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Hitting a high note by helping high school musicians in Seattle shed limitations

Orchestra leader Marcus Tsutakawa and jazz band conductor Clarence Acox inspire music students at Seattle's Garfield High School.

Image

Music teachers Marcus Tsutakawa (left) and Clarence Acox (right) pose with members of the
orchestras and jazz ensembles they lead, respectively, at James A. Garfield High School in Seattle. Their
combined 64 years at the school have resulted in numerous awards for student groups.

Dan DeLong/Red Box Pictures/Special to the Christian Science Monitor

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You know the scene: a shabby stage crowded with eager high school musicians. A young director steps onto the podium, raises his baton, waves that first dramatic downbeat – and for the next couple of hours the audience of parents, reluctant siblings, and loyal friends endures "music" punctuated by tempos that drag, clarinets that squeak, and violin solos only a parent could love.

High school music is what it is – usually tolerable, now and then pretty good. Except in Seattle, and especially at James A. Garfield High, where it is exceptional, featuring arguably the best program in the nation among public high schools.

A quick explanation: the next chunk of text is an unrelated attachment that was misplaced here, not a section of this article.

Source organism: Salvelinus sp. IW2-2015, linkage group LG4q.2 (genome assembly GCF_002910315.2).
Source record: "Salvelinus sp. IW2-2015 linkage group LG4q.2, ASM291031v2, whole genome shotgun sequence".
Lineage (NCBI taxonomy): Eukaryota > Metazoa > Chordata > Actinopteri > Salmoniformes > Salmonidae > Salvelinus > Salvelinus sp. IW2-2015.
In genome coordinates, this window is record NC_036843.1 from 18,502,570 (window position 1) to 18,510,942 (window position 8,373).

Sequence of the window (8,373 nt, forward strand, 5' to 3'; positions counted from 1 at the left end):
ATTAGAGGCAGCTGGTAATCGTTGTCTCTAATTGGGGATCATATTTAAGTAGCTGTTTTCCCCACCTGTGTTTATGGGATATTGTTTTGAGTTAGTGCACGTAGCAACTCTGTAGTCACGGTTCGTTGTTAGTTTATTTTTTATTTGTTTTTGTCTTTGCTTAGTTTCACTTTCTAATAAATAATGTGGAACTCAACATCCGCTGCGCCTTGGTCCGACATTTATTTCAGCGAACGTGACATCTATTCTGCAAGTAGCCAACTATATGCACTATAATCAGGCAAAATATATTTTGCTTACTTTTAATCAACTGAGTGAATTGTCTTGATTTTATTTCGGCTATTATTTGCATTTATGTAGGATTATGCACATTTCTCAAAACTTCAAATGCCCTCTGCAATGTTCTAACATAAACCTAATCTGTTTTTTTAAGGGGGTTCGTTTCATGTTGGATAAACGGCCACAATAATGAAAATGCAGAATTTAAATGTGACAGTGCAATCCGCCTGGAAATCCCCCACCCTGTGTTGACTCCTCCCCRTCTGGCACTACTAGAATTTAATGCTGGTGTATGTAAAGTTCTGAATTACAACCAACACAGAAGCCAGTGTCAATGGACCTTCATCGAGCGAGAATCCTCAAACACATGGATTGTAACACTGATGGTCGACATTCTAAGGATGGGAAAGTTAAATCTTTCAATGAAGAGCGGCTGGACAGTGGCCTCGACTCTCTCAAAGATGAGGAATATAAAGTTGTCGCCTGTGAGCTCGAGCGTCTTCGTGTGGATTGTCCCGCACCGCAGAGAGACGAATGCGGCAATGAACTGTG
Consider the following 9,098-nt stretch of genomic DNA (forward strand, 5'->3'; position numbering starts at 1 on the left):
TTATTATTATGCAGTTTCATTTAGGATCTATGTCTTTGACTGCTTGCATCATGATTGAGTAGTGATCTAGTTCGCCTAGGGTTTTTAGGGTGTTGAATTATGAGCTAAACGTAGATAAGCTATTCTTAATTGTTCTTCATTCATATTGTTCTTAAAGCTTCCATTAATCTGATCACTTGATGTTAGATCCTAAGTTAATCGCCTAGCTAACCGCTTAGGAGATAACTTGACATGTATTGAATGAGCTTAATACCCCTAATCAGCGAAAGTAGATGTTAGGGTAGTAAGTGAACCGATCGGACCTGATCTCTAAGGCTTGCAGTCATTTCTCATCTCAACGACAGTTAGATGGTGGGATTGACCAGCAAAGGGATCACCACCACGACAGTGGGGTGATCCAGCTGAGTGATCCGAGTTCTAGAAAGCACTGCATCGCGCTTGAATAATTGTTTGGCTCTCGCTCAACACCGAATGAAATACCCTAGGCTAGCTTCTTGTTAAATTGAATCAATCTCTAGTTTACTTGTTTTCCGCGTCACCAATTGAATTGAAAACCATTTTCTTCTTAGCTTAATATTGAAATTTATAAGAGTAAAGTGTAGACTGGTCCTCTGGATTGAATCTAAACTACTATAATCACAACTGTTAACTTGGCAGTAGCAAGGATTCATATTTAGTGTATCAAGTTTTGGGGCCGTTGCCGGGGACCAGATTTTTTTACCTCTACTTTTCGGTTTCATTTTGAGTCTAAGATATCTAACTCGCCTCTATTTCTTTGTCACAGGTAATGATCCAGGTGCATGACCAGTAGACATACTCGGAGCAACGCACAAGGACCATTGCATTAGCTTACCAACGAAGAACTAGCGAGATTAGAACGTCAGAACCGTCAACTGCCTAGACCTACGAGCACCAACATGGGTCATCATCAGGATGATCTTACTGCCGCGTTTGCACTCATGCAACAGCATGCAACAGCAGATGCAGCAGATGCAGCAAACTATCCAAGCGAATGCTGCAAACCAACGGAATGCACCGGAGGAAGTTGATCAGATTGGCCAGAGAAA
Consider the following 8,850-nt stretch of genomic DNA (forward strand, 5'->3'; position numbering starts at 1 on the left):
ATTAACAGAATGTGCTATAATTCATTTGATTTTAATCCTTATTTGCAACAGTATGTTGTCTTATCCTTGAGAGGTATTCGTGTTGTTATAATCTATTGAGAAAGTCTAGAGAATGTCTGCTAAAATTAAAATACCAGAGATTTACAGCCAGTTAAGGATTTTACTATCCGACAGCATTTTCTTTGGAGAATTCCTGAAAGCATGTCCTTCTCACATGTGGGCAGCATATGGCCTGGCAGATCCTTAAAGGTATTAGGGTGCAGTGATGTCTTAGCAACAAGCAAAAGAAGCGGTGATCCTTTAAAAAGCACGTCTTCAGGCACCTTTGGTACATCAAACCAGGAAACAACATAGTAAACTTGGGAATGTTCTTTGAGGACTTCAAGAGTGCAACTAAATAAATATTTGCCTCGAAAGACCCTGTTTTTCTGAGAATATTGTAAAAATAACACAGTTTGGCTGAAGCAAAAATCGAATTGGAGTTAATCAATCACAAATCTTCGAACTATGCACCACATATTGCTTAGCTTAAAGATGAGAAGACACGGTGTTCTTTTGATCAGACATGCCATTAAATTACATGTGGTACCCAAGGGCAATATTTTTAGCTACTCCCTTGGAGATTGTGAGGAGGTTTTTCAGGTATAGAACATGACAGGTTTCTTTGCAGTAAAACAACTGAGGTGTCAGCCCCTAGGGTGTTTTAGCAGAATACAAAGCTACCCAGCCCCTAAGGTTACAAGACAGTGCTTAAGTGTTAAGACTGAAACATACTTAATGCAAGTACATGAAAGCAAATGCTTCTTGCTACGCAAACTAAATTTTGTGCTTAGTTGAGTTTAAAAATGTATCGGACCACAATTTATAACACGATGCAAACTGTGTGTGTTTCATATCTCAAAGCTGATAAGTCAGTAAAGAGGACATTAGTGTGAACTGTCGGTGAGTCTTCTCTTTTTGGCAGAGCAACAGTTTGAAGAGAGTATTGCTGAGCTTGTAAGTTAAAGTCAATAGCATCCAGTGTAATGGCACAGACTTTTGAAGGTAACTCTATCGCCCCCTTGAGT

Ask people here why the school is so successful, and they'll give you two reasons: African-American drummer Clarence Acox, who leads the jazz ensembles, and Japanese-American bassist Marcus Tsutakawa, who conducts the orchestras.

"They set this expectation for excellence, and they know the kids can achieve it," says parent Laurie de Koch, whose son Willem plays trombone in both orchestra and jazz ensemble. "What if every educator had an expectation for the achievement of excellence in every student? It would change the world."

It certainly has changed things at Garfield. The jazz ensemble has won the prestigious Essentially Ellington competition sponsored by Jazz at Lincoln Center four times since 1999 and has toured Europe nine times.

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